"Scale was naturally a major consideration in the project," says Hayman. "The office buildings are in proportion to the size and massing of their neighbours, and both have views over the top of the split-level carpark facility."

The construction of the buildings is as innovative as their aesthetic presence – driven by the need to protect the structures in the case of future seismic activity. Both have a piled foundation system with diagonally braced steel frames.

"The frames feature removable bolted links that dissipate energy in the bracing during a significant seismic event. The linkages can be unbolted and replaced – much like an old-fashioned fuse wire – returning the buildings to sound working order."

"Another key part of the low-damage design was to isolate ceiling systems, which in previous events had rubbed up against other components and caved in, obstructing access to interiors."

The brief for Three35 required full compliancy with a 4 Star Green Star benchmark, although this accreditation has not yet been pursued. A raft of green elements include passive control over the sun, utilising the brise soleil, and high-efficiency, argon-filled double glazing to retain warmth in winter. The buildings' adaptable floorplates and emphasis on encouraging the use of stairs are other sustainable factors. Eco-friendly elements, such as low-flow water fittings, LED sensor lighting and VOC-free materials feature throughout. The green walls for the car park and the use of permeable components in the landscaping to enable rainwater recycling are other Green Star pluses.

Jasmax also completed four integrated fit-outs, including two for principal tenants MediaWorks and Moore Stephens Markhams. Part of the prescription for ground-level tenants determined that furniture would not set against external walls – to help make the interiors attractive from outside. Natural timbers feature on the interior, and for MediaWorks, vibrant polycarbonate-enclosed spaces offer visual interest when viewed from the street. Exposed ceilings add a touch of industrial chic.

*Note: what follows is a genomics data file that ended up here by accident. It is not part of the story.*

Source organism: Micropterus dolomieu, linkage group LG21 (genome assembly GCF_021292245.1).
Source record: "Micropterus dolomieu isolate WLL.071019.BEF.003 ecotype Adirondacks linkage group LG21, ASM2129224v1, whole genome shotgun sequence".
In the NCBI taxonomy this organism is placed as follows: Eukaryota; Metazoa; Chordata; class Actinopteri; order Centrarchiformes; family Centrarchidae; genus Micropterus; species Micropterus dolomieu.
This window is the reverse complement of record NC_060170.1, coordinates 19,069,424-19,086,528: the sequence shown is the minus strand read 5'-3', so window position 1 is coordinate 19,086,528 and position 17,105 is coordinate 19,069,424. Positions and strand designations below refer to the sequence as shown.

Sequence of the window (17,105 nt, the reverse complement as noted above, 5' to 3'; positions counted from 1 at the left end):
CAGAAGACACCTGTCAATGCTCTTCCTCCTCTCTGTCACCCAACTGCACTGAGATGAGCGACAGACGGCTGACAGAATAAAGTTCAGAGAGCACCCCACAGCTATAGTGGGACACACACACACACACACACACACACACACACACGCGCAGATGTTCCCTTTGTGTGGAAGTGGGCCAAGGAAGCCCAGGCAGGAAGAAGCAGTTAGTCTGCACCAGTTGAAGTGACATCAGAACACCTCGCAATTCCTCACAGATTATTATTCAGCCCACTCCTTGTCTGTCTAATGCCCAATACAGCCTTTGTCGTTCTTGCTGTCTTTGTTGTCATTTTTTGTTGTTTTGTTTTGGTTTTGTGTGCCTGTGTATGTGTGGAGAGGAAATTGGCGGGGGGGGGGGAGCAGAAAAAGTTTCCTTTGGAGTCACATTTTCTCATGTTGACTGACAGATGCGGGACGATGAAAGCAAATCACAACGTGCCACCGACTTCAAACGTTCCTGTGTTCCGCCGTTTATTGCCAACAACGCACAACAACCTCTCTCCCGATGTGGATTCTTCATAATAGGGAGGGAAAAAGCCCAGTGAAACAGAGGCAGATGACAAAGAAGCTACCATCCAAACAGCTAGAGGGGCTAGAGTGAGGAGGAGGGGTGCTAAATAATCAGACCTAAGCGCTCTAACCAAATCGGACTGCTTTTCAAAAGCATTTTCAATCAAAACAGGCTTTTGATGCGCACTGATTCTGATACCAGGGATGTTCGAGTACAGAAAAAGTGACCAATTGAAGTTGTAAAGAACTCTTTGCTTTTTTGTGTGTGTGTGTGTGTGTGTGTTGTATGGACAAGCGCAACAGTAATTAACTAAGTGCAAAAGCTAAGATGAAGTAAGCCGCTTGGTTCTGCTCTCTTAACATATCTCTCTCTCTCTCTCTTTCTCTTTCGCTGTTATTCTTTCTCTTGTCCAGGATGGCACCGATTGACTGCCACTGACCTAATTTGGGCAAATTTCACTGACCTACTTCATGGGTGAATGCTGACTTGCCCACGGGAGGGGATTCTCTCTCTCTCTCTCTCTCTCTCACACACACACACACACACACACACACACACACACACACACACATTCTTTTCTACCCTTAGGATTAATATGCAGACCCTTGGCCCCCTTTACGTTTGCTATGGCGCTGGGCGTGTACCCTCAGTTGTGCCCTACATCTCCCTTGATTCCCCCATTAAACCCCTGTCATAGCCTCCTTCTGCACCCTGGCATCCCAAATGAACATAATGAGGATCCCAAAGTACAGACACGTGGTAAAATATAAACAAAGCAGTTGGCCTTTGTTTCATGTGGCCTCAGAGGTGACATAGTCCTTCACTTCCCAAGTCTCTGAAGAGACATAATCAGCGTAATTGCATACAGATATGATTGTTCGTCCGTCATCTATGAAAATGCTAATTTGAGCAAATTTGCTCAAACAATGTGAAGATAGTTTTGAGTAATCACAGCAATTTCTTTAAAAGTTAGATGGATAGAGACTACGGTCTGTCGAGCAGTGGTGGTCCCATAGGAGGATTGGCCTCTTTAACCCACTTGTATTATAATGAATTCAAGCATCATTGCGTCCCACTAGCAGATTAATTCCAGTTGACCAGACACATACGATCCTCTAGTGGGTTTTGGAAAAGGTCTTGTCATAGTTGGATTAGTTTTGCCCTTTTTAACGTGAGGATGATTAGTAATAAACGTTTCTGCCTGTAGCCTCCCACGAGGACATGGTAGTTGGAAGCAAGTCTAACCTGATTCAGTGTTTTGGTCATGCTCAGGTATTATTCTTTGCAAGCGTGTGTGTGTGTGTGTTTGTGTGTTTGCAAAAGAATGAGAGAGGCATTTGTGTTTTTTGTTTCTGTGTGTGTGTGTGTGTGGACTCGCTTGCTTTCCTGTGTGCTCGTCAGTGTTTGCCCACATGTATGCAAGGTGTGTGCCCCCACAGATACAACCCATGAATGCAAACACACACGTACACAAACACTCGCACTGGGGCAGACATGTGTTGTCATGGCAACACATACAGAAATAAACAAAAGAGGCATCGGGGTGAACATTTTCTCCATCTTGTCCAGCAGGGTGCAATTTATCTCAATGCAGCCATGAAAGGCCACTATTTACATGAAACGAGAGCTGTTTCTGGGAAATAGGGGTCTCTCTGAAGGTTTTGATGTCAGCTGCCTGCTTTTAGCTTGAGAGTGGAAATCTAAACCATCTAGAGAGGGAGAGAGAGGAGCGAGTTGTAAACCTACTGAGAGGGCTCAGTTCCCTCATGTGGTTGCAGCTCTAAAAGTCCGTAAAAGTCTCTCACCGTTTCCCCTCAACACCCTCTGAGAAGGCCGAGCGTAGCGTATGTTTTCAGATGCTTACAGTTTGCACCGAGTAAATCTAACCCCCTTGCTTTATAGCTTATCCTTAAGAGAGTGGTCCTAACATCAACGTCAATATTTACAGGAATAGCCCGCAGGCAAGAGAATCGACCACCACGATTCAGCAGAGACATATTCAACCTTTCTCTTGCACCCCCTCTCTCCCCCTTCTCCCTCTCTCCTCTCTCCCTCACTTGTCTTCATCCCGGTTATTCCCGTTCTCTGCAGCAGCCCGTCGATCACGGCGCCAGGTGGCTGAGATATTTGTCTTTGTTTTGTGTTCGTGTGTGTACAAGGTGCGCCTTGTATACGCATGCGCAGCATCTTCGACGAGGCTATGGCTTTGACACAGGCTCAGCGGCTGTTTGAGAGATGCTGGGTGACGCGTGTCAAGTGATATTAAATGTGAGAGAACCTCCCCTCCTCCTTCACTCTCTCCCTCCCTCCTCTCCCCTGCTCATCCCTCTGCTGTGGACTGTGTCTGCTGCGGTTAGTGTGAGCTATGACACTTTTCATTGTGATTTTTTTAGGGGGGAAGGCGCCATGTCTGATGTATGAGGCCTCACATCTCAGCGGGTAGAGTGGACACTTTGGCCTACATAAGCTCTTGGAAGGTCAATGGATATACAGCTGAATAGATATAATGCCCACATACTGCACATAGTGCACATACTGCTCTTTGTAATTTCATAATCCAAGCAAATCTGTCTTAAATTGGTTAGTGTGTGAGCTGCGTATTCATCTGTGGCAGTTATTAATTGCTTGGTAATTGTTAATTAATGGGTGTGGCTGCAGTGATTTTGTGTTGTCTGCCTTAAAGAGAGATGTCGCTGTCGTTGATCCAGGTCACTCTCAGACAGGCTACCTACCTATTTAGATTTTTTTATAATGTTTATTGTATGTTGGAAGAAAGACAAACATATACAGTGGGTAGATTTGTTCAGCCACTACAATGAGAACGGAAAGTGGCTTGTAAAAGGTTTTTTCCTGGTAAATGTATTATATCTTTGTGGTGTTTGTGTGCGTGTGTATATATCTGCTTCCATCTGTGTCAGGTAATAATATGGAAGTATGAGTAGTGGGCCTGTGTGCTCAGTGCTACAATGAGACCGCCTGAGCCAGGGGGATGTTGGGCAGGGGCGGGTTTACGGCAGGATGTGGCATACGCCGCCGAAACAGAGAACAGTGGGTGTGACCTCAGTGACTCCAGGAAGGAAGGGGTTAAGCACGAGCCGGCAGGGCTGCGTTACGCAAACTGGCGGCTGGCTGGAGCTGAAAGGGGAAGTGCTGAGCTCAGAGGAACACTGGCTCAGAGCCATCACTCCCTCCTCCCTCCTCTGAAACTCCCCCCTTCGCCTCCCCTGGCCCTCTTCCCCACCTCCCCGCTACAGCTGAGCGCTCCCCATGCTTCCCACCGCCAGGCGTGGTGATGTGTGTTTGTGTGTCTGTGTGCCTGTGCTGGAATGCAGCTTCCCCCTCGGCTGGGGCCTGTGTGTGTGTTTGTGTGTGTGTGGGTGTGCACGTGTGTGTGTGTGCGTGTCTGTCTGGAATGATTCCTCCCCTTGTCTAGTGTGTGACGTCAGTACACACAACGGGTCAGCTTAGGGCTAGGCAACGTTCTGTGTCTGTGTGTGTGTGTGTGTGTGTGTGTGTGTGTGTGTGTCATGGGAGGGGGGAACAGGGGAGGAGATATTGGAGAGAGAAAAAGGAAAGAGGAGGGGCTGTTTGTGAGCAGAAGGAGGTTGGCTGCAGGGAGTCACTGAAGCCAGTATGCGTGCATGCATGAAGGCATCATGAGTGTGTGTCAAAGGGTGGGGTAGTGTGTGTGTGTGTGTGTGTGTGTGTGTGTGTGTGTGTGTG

The fit-out for accountancy firm Moore Stephens Markhams, has a refined demeanour. Clean, bright surfaces and frosted glazing create the professional aesthetic the company required.

First published date: 27 May 2014

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Credit List

Project Three35, Christchurch
Architect Richard Hayman NZIA, Jasmax
Interior designer Alasdair Hood NZIA, DINZ, Jasmax Courtyard design Mike Thomas and Rob Lawry, Jasmax Landscape Architects
Developer Cadaques Investments Ltd
Construction company Armitage Williams Construction
Civil engineer Ruamoko Solutions
Mechanical and electrical engineer Cosgroves
Quantity surveyor Rawlinsons
Earthworks Taggarts Excavation; Texco
Landscaping Morgan and Pollard
Cladding Glass from Metro GlassTech, Alpolic panels from Mitsubishi
Roof Metal profile Veedek from Dimond
Facade design and construction Aluminium by Alutech
Glazing system Structural flush curtain wall by Alutech
Security Protégé from Cactus
Signage Horton Signs
Balustrades Custom perforated metal with timber handrail by Canterbury Balustrades
Flooring Interface carpet tiles from Dominion Flooring
Wallcoverings Back-painted glass in lobbies
Ceiling USG suspended ceiling
Lighting Philips, Arnold Jensen Electrical
Air conditioning Beattie Air Conditioning, Mitsubishi
Furniture Lobby furniture by Unison Workspaces
Exterior exposed aggregate concrete Firth pavers by Allways Paving